Graduation season is upon us! Whether you, your kid or someone else you know is graduating from high school or college, one thing is clear-graduation means big things ahead. We mark these events with solemn ceremony, punctuating the event with hugs and cheers for what we’ve accomplished, and perhaps more so, what lies ahead. Your graduation truly is an accomplishment, but sometimes in the celebration of it all, we forget to consider…what comes next? Maybe you have it all figured out, or maybe you are freaking out because you don’t. Either way, everything is going to be okay! Change is happening, whether you’re ready or not, so today Profession Concession is offering up advice for recent grads to maximize the potential of this truly transitional time in your life. Here we go!
You don’t have to go into a four-year degree program. That’s right. For years, traditional college has been touted as essential for professional and monetary success. While it is true that college can be a part in your education and development, it is not necessary to pursue a traditional four-year degree to succeed. Increasingly, the areas of the economy in greatest need of employees are those requiring highly-trained technical workers. What does this mean for you? Choose an area of study that interests you. If that means a four-year degree, great. If not, look into technical programs focused in advanced technology. These programs can be less than a year up to two years and can provide a solid foundation for you to begin your career. For more information on the current needs in the labor market and why college isn’t your only choice, check out this video https://vimeo.com/67277269.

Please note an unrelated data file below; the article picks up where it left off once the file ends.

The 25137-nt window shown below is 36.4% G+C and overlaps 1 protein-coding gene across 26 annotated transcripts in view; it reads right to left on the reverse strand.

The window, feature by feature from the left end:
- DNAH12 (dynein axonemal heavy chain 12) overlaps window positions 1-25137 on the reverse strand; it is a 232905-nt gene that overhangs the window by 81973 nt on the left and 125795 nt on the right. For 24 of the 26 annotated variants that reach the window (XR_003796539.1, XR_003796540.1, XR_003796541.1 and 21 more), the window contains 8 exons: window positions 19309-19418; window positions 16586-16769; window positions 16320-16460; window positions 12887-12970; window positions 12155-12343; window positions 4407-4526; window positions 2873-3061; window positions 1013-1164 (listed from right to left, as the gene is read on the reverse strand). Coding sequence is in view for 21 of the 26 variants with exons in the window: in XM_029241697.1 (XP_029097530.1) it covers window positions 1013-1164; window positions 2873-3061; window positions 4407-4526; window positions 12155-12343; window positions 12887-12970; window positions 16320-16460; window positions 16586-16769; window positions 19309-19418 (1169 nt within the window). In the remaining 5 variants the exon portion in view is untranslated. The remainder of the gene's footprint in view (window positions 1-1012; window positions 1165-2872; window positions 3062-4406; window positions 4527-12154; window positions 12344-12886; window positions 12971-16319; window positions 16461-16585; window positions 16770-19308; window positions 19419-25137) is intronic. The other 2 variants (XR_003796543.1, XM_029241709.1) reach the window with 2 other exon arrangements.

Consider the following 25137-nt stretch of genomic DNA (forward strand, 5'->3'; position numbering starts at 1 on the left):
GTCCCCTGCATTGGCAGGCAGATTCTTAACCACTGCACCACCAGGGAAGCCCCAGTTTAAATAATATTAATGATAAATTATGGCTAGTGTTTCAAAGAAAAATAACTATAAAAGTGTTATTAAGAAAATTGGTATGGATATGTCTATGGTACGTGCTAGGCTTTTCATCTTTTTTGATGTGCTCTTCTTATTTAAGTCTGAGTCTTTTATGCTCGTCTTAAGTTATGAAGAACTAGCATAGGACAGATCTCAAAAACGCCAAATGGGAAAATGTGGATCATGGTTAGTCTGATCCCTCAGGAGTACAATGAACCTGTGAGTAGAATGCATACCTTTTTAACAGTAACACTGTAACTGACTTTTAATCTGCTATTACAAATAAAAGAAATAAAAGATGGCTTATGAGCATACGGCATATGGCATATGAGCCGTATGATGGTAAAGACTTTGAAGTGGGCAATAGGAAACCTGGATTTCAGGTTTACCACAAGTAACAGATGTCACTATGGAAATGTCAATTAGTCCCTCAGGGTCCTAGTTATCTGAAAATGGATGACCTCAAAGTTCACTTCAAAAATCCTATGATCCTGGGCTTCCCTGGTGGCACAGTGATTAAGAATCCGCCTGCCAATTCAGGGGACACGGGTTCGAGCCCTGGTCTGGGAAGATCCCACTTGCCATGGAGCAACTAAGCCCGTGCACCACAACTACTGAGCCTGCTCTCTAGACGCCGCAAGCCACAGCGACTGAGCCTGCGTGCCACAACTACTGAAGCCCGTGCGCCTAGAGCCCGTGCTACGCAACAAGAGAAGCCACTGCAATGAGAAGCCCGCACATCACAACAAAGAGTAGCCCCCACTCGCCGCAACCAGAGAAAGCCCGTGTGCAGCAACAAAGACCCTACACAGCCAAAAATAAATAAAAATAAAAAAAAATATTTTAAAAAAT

Develop your soft skills. While it is critical to pursue some sort of post-secondary training or education to be competitive in the workplace, remember that there are skills that you need no matter your career choice. Punctuality is key. When you get a job, you will be expected to show up on time everyday. Another big one is professionalism -this is a big one, encompassing a variety of traits, but a tidy appearance, professional speaking and writing skills, and the ability to control your emotions/anger are big ones. There are even programs that will train you specifically in soft-skills if you feel that you would benefit in instruction in that area.
Seek advice, ask questions and learn as much as you possibly can. This is the time of your life to seek after wisdom and knowledge from those at a different place in their journey than you. If you open yourself to all of the experiences your are offered and become a sponge for information, you will feel yourself integrating that information into your life, using it to advance yourself professionally and personally. Don’t discriminate. Learn as much as you can about as many things as possible, then take that general information and begin to hone in on where your talents and interests are focused, then begin to shape your career accordingly. Organizations like SVAM can be a huge asset in your quest for knowledge. With insight into the manufacturing field and resources for job seekers, we can provide tips for breaking into and succeeding in a manufacturing career. Don’t be shy about seeking out professional advice from your community.
Do you have any advice for recent grads or reflections on what graduation feels like? Comment below.
Oh yeah, and congratulations!